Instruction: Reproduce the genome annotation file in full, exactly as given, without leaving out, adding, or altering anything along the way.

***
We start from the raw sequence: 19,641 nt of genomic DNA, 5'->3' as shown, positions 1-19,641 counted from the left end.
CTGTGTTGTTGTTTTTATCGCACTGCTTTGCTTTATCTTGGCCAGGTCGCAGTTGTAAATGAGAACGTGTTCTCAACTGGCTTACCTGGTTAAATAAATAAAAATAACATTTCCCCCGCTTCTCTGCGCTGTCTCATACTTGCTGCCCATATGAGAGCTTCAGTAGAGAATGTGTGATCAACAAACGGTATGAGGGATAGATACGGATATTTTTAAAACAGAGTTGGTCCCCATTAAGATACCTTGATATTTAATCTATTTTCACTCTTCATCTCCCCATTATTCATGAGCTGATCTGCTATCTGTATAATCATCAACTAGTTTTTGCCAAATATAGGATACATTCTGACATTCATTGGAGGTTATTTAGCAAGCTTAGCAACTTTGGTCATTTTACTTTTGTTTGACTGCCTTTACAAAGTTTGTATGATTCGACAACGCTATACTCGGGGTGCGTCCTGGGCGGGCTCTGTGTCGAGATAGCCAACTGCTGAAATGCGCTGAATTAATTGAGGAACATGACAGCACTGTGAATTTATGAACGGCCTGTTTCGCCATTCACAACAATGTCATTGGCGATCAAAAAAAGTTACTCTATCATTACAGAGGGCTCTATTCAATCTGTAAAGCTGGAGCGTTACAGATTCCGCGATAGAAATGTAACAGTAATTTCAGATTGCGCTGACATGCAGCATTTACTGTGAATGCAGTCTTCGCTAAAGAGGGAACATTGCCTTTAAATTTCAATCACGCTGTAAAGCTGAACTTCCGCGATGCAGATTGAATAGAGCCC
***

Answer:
We start from the raw sequence: 19,641 nt of genomic DNA, 5'->3' as shown, positions 1-19,641 counted from the left end.
CTGTGTTGTTGTTTTTATCGCACTGCTTTGCTTTATCTTGGCCAGGTCGCAGTTGTAAATGAGAACGTGTTCTCAACTGGCTTACCTGGTTAAATAAATAAAAATAACATTTCCCCCGCTTCTCTGCGCTGTCTCATACTTGCTGCCCATATGAGAGCTTCAGTAGAGAATGTGTGATCAACAAACGGTATGAGGGATAGATACGGATATTTTTAAAACAGAGTTGGTCCCCATTAAGATACCTTGATATTTAATCTATTTTCACTCTTCATCTCCCCATTATTCATGAGCTGATCTGCTATCTGTATAATCATCAACTAGTTTTTGCCAAATATAGGATACATTCTGACATTCATTGGAGGTTATTTAGCAAGCTTAGCAACTTTGGTCATTTTACTTTTGTTTGACTGCCTTTACAAAGTTTGTATGATTCGACAACGCTATACTCGGGGTGCGTCCTGGGCGGGCTCTGTGTCGAGATAGCCAACTGCTGAAATGCGCTGAATTAATTGAGGAACATGACAGCACTGTGAATTTATGAACGGCCTGTTTCGCCATTCACAACAATGTCATTGGCGATCAAAAAAAGTTACTCTATCATTACAGAGGGCTCTATTCAATCTGTAAAGCTGGAGCGTTACAGATTCCGCGATAGAAATGTAACAGTAATTTCAGATTGCGCTGACATGCAGCATTTACTGTGAATGCAGTCTTCGCTAAAGAGGGAACATTGCCTTTAAATTTCAATCACGCTGTAAAGCTGAACTTCCGCGATGCAGATTGAATAGAGCCC